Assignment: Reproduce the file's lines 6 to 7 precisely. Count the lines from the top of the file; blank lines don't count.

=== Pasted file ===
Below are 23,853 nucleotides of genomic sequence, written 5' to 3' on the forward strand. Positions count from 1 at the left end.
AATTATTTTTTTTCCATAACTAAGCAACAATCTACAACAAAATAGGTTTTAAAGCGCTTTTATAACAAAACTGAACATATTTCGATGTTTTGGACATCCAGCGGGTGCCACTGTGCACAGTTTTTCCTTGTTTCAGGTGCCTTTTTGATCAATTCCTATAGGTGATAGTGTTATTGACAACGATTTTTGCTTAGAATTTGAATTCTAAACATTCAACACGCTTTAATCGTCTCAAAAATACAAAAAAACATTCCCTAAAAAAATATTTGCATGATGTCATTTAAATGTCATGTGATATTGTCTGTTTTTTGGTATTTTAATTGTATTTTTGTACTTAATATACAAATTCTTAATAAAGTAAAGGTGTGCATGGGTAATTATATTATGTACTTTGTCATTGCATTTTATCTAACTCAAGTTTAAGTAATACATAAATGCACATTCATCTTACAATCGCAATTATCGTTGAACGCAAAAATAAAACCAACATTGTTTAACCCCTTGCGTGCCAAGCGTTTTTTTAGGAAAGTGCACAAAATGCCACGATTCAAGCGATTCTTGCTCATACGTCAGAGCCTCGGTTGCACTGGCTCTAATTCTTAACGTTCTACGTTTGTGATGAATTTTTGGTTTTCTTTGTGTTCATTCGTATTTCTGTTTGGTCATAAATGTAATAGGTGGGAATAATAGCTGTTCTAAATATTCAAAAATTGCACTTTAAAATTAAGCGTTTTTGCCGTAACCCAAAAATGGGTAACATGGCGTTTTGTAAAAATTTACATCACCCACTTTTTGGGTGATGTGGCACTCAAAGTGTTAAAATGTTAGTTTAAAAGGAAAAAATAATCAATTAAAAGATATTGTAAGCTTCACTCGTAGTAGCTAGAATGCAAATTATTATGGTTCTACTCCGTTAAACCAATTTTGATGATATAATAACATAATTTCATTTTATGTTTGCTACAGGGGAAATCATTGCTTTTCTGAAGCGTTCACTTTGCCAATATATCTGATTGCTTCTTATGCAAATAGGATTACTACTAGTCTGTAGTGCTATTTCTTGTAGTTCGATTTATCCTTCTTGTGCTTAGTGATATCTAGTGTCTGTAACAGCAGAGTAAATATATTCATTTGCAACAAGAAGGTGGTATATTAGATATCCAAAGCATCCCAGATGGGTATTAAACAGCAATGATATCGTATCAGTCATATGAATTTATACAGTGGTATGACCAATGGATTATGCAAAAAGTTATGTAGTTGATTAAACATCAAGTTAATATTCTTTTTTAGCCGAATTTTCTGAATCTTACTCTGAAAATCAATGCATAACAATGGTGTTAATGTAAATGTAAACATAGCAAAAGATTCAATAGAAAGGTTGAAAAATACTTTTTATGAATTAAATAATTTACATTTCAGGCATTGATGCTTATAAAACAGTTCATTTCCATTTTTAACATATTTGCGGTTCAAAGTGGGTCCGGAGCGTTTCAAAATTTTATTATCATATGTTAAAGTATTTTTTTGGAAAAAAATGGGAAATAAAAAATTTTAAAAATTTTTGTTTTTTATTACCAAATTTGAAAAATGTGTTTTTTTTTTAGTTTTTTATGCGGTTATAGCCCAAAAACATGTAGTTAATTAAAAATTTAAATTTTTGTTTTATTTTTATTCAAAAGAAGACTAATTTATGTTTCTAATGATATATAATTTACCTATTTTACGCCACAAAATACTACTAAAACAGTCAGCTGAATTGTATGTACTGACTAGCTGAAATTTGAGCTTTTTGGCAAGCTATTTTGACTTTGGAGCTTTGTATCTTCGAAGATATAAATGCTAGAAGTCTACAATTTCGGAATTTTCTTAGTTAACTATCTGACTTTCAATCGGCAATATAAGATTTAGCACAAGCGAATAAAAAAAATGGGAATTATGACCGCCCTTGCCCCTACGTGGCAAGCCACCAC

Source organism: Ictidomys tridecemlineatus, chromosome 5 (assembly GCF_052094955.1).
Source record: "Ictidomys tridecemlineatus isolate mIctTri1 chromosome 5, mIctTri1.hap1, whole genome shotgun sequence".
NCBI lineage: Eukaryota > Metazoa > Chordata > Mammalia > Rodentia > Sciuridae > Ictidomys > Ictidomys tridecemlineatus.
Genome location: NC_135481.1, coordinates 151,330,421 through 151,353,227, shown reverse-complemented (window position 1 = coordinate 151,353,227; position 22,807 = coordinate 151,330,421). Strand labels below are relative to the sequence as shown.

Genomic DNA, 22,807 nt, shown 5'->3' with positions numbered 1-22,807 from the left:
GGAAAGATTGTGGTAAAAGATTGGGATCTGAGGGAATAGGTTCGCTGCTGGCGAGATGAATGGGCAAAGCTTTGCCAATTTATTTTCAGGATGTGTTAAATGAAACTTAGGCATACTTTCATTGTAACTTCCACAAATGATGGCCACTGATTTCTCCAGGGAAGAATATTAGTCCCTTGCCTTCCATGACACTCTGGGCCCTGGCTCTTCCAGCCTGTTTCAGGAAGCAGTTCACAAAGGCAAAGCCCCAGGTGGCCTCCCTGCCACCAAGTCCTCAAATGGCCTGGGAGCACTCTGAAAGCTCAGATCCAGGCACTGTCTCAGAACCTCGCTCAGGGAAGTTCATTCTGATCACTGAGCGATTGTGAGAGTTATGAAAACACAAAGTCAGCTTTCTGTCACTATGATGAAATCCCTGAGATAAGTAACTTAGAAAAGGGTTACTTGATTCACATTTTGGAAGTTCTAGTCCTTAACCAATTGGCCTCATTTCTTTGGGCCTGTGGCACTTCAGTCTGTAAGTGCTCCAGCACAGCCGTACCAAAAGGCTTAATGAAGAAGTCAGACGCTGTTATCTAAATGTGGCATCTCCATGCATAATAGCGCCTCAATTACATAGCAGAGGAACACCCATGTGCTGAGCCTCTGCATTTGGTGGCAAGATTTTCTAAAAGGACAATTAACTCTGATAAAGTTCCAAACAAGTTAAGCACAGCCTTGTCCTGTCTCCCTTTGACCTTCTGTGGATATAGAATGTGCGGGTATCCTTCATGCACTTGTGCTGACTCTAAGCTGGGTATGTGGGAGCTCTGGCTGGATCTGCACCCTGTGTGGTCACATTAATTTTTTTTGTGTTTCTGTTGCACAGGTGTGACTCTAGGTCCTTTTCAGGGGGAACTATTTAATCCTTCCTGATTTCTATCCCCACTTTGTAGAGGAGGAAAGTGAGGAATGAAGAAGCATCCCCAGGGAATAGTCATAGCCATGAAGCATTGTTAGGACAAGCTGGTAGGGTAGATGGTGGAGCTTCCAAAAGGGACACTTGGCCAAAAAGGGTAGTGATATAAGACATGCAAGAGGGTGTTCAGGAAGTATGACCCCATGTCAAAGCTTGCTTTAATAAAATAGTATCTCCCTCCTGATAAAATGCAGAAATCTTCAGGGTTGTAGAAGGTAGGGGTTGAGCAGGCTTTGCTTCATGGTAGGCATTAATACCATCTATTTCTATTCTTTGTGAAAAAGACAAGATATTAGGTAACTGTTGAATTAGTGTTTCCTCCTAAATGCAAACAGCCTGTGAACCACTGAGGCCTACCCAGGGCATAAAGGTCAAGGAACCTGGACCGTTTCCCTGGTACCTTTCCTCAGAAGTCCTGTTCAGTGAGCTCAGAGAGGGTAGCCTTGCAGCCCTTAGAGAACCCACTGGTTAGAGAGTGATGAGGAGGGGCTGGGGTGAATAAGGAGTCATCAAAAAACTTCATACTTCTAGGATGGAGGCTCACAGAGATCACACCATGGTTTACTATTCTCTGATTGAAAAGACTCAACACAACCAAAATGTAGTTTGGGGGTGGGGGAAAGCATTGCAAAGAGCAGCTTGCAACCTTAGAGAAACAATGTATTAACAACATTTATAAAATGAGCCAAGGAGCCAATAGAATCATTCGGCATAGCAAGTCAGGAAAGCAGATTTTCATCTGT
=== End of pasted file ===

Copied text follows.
Genome location: NC_135481.1, coordinates 151,330,421 through 151,353,227, shown reverse-complemented (window position 1 = coordinate 151,353,227; position 22,807 = coordinate 151,330,421). Strand labels below are relative to the sequence as shown.

Genomic DNA, 22,807 nt, shown 5'->3' with positions numbered 1-22,807 from the left: